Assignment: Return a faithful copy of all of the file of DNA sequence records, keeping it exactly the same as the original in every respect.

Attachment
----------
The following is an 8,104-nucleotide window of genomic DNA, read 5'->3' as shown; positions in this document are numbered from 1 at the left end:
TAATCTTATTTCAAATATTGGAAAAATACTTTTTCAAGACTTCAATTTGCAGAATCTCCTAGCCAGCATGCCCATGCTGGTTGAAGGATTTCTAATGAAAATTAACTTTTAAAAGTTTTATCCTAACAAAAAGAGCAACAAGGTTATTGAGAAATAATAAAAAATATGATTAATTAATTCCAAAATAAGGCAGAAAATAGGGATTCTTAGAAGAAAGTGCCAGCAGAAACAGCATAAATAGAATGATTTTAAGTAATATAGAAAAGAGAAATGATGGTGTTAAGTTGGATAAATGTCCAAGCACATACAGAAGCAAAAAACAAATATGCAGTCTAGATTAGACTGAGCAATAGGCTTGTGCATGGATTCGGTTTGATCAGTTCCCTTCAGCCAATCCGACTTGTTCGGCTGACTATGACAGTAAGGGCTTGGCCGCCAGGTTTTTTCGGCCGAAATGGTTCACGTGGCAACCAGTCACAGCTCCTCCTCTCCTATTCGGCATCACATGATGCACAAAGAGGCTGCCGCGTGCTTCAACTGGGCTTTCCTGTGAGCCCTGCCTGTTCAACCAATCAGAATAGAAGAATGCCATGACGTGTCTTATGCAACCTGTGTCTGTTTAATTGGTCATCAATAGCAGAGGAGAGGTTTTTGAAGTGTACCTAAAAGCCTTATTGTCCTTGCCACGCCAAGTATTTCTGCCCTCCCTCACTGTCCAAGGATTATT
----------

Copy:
The following is an 8,104-nucleotide window of genomic DNA, read 5'->3' as shown; positions in this document are numbered from 1 at the left end:
TAATCTTATTTCAAATATTGGAAAAATACTTTTTCAAGACTTCAATTTGCAGAATCTCCTAGCCAGCATGCCCATGCTGGTTGAAGGATTTCTAATGAAAATTAACTTTTAAAAGTTTTATCCTAACAAAAAGAGCAACAAGGTTATTGAGAAATAATAAAAAATATGATTAATTAATTCCAAAATAAGGCAGAAAATAGGGATTCTTAGAAGAAAGTGCCAGCAGAAACAGCATAAATAGAATGATTTTAAGTAATATAGAAAAGAGAAATGATGGTGTTAAGTTGGATAAATGTCCAAGCACATACAGAAGCAAAAAACAAATATGCAGTCTAGATTAGACTGAGCAATAGGCTTGTGCATGGATTCGGTTTGATCAGTTCCCTTCAGCCAATCCGACTTGTTCGGCTGACTATGACAGTAAGGGCTTGGCCGCCAGGTTTTTTCGGCCGAAATGGTTCACGTGGCAACCAGTCACAGCTCCTCCTCTCCTATTCGGCATCACATGATGCACAAAGAGGCTGCCGCGTGCTTCAACTGGGCTTTCCTGTGAGCCCTGCCTGTTCAACCAATCAGAATAGAAGAATGCCATGACGTGTCTTATGCAACCTGTGTCTGTTTAATTGGTCATCAATAGCAGAGGAGAGGTTTTTGAAGTGTACCTAAAAGCCTTATTGTCCTTGCCACGCCAAGTATTTCTGCCCTCCCTCACTGTCCAAGGATTATT